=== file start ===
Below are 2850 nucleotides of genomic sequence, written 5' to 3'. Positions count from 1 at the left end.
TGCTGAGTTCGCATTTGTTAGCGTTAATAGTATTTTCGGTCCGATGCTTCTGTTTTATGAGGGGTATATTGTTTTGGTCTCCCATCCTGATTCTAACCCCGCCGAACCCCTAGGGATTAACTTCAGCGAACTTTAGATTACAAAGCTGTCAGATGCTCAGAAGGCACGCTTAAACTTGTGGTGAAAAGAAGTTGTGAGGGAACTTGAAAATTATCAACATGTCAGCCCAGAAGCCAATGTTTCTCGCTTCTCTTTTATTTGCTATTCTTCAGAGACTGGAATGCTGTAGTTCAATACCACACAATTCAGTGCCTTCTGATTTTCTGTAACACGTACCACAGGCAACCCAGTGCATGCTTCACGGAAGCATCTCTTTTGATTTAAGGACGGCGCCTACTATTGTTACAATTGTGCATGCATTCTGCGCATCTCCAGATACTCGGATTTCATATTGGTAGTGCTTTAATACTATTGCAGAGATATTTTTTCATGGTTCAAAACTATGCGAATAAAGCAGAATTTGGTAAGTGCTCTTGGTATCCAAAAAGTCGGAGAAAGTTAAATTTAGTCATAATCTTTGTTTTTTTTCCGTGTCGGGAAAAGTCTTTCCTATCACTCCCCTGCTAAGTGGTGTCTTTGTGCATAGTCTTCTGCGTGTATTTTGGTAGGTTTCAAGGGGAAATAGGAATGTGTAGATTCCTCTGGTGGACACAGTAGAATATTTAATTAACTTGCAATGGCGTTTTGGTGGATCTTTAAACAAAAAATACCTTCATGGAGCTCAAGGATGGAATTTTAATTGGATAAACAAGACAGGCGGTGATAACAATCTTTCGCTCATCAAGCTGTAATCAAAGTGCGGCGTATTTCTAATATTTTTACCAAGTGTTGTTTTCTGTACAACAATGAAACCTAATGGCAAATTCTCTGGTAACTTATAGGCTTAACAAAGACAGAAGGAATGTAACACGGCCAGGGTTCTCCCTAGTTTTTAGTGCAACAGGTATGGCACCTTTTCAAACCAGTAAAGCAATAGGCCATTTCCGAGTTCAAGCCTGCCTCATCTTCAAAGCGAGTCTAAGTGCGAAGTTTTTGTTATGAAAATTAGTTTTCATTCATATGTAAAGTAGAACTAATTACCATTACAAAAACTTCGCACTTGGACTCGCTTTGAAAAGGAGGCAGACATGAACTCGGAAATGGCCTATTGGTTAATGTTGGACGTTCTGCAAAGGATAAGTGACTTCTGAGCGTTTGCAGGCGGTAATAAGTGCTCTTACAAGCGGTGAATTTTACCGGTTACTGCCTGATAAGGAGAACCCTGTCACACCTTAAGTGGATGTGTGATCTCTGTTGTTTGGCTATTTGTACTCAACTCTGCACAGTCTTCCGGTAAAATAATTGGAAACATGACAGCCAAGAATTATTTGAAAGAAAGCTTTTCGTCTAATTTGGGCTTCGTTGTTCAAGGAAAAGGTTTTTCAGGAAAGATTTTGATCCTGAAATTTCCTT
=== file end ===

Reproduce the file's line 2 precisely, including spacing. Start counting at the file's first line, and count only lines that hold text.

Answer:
TGCTGAGTTCGCATTTGTTAGCGTTAATAGTATTTTCGGTCCGATGCTTCTGTTTTATGAGGGGTATATTGTTTTGGTCTCCCATCCTGATTCTAACCCCGCCGAACCCCTAGGGATTAACTTCAGCGAACTTTAGATTACAAAGCTGTCAGATGCTCAGAAGGCACGCTTAAACTTGTGGTGAAAAGAAGTTGTGAGGGAACTTGAAAATTATCAACATGTCAGCCCAGAAGCCAATGTTTCTCGCTTCTCTTTTATTTGCTATTCTTCAGAGACTGGAATGCTGTAGTTCAATACCACACAATTCAGTGCCTTCTGATTTTCTGTAACACGTACCACAGGCAACCCAGTGCATGCTTCACGGAAGCATCTCTTTTGATTTAAGGACGGCGCCTACTATTGTTACAATTGTGCATGCATTCTGCGCATCTCCAGATACTCGGATTTCATATTGGTAGTGCTTTAATACTATTGCAGAGATATTTTTTCATGGTTCAAAACTATGCGAATAAAGCAGAATTTGGTAAGTGCTCTTGGTATCCAAAAAGTCGGAGAAAGTTAAATTTAGTCATAATCTTTGTTTTTTTTCCGTGTCGGGAAAAGTCTTTCCTATCACTCCCCTGCTAAGTGGTGTCTTTGTGCATAGTCTTCTGCGTGTATTTTGGTAGGTTTCAAGGGGAAATAGGAATGTGTAGATTCCTCTGGTGGACACAGTAGAATATTTAATTAACTTGCAATGGCGTTTTGGTGGATCTTTAAACAAAAAATACCTTCATGGAGCTCAAGGATGGAATTTTAATTGGATAAACAAGACAGGCGGTGATAACAATCTTTCGCTCATCAAGCTGTAATCAAAGTGCGGCGTATTTCTAATATTTTTACCAAGTGTTGTTTTCTGTACAACAATGAAACCTAATGGCAAATTCTCTGGTAACTTATAGGCTTAACAAAGACAGAAGGAATGTAACACGGCCAGGGTTCTCCCTAGTTTTTAGTGCAACAGGTATGGCACCTTTTCAAACCAGTAAAGCAATAGGCCATTTCCGAGTTCAAGCCTGCCTCATCTTCAAAGCGAGTCTAAGTGCGAAGTTTTTGTTATGAAAATTAGTTTTCATTCATATGTAAAGTAGAACTAATTACCATTACAAAAACTTCGCACTTGGACTCGCTTTGAAAAGGAGGCAGACATGAACTCGGAAATGGCCTATTGGTTAATGTTGGACGTTCTGCAAAGGATAAGTGACTTCTGAGCGTTTGCAGGCGGTAATAAGTGCTCTTACAAGCGGTGAATTTTACCGGTTACTGCCTGATAAGGAGAACCCTGTCACACCTTAAGTGGATGTGTGATCTCTGTTGTTTGGCTATTTGTACTCAACTCTGCACAGTCTTCCGGTAAAATAATTGGAAACATGACAGCCAAGAATTATTTGAAAGAAAGCTTTTCGTCTAATTTGGGCTTCGTTGTTCAAGGAAAAGGTTTTTCAGGAAAGATTTTGATCCTGAAATTTCCTT